Oyster restoration a shell game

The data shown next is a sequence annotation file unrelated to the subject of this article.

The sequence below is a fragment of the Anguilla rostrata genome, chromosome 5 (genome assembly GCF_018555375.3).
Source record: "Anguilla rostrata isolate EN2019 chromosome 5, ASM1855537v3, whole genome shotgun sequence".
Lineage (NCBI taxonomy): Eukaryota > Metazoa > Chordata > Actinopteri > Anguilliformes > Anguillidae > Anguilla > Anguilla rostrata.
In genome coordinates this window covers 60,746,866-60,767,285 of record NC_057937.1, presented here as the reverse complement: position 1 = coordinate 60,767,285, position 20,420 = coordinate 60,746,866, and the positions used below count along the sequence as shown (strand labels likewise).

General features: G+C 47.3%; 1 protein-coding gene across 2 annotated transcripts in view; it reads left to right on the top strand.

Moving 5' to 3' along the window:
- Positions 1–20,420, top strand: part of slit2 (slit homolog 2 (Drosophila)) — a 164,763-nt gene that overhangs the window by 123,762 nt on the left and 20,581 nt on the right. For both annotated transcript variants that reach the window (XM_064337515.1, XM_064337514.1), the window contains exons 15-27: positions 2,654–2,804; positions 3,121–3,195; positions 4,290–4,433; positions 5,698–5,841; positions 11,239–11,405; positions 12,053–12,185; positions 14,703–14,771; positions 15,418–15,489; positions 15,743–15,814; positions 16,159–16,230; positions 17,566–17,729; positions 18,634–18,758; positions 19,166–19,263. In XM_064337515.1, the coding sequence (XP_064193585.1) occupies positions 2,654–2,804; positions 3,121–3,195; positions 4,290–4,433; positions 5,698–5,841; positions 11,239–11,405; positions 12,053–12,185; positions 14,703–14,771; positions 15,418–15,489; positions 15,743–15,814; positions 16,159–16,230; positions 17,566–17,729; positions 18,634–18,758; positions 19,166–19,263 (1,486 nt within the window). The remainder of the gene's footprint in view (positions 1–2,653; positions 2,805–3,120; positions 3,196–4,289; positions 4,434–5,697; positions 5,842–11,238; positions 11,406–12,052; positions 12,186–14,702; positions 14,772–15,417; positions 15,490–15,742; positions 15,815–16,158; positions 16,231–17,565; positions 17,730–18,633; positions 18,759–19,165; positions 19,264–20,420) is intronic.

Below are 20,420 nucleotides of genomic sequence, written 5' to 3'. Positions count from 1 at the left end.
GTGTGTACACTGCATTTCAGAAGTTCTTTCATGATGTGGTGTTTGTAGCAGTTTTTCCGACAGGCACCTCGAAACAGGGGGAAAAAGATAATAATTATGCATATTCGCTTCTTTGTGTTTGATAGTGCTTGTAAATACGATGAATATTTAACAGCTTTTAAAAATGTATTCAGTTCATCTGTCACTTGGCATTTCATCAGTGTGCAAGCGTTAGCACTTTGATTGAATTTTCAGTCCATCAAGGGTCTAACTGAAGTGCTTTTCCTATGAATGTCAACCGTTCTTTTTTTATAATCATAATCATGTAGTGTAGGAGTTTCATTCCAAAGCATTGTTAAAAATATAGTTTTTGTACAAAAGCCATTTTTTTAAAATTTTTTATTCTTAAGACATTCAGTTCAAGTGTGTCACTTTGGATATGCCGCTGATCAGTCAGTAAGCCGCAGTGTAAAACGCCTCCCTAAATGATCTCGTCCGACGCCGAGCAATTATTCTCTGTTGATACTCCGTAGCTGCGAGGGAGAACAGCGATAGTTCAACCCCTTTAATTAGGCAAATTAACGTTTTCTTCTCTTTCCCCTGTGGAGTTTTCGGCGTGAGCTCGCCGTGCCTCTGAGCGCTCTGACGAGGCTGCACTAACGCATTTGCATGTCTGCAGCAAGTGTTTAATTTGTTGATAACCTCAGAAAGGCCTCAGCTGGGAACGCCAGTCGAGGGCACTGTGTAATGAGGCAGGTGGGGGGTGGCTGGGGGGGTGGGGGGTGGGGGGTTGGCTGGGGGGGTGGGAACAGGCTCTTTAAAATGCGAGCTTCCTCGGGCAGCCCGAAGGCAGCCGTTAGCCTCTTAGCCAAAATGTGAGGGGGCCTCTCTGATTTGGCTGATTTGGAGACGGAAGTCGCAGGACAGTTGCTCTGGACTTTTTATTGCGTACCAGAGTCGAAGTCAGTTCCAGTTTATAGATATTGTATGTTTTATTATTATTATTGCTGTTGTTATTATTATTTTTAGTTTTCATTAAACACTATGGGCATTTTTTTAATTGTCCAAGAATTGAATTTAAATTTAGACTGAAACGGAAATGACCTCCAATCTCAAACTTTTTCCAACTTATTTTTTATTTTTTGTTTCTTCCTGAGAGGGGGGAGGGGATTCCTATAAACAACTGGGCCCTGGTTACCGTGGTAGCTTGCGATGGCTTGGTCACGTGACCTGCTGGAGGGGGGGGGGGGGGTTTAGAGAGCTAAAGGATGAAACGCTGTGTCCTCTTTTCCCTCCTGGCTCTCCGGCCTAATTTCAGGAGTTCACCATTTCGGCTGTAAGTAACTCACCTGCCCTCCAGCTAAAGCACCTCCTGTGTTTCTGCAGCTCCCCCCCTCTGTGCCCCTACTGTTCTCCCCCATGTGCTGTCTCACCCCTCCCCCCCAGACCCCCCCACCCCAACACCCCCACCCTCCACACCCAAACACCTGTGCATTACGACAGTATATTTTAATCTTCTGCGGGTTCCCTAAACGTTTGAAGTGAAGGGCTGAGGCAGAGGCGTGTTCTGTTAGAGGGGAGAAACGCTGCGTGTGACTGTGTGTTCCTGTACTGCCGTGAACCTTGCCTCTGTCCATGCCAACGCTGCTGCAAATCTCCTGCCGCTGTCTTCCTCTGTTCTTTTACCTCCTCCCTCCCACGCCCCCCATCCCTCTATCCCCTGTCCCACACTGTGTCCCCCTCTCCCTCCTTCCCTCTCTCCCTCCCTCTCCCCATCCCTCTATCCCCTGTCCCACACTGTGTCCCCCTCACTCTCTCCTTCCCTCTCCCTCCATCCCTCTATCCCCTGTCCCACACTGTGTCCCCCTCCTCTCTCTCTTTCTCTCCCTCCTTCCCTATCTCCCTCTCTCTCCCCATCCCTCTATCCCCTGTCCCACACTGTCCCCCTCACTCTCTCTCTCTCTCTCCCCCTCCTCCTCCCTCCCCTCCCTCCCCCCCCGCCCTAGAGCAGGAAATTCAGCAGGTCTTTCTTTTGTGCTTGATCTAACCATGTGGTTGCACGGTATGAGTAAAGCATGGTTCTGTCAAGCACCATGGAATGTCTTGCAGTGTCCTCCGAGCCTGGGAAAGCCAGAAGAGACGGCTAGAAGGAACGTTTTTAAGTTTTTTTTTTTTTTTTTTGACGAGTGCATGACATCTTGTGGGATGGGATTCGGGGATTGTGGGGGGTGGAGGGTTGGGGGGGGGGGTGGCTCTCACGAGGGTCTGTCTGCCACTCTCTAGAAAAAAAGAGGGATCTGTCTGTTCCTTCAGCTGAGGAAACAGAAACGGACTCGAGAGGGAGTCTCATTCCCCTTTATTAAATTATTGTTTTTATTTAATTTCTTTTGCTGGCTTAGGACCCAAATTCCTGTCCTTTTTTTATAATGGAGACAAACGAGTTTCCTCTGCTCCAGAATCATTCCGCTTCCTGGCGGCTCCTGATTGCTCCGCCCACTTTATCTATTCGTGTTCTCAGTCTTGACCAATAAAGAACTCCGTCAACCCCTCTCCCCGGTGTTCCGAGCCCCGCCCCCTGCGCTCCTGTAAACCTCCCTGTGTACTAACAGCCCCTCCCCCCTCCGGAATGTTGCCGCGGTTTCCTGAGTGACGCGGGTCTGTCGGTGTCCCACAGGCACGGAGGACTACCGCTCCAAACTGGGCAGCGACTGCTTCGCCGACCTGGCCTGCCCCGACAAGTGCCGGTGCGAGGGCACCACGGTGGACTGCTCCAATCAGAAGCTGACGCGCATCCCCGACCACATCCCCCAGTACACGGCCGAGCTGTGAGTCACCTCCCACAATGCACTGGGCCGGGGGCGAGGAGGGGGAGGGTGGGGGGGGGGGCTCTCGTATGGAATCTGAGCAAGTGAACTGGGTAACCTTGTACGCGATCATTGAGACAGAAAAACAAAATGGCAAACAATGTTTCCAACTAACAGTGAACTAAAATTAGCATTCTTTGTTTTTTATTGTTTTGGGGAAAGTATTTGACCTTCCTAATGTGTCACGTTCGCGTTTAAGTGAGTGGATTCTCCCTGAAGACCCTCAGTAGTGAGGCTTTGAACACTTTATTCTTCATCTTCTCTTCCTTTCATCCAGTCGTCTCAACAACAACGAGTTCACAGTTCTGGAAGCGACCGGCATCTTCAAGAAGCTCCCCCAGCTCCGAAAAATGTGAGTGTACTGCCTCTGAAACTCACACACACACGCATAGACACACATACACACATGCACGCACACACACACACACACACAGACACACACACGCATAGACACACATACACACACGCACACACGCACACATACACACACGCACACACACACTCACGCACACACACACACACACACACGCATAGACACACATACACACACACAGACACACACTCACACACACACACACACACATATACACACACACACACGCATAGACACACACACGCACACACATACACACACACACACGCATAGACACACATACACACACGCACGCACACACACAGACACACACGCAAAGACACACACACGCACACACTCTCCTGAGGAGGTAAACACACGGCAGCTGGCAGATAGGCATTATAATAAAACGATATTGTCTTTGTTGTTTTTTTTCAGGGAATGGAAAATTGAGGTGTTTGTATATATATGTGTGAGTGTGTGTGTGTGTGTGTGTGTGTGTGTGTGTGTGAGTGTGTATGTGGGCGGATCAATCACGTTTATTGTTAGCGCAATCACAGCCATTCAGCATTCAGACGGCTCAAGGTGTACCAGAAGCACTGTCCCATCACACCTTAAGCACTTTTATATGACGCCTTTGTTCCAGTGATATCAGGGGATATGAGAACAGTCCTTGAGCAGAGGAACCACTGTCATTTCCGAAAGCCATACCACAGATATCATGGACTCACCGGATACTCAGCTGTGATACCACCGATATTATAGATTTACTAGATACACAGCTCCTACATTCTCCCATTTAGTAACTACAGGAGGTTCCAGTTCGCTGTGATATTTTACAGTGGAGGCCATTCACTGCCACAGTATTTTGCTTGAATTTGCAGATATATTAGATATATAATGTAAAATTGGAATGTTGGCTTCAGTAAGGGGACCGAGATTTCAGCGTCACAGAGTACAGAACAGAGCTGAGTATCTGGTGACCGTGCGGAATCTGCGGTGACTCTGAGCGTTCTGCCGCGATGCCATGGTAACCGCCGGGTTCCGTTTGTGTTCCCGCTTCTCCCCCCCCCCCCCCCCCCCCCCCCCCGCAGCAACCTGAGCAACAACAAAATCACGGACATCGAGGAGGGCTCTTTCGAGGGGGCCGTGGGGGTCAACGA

SAN FRANSICO - From the name of Oyster Point in South San Francisco to the story of the Hangtown Fry, oysters have played their own quiet role in the history of the Bay. </b> <br><br> Harvested for food almost to extinction, the 2-inch Olympia oyster, the only native Bay oyster species, tenaciously hangs on, despite water pollution and more than a century of silting on top of its natural habitat. <br><br> &quot;We thought they were gone for a long time,&quot; said Brian Mulvey, a fishery biologist with the National Marine Fisheries Service, part of the National Oceanic and Atmospheric Association. <br><br> Mulvey is working on a pilot project near Redwood City to assess whether native oyster reefs could thrive again on the San Mateo County coast. <br><br> So far, the year-old project has yielded 10,000 to 20,000 Ostreola conchaphila clinging to several pallets of 200-shell bags near outer Bair Island and Greco Island. <br><br> <i>Source: Inside Bay Area</i>

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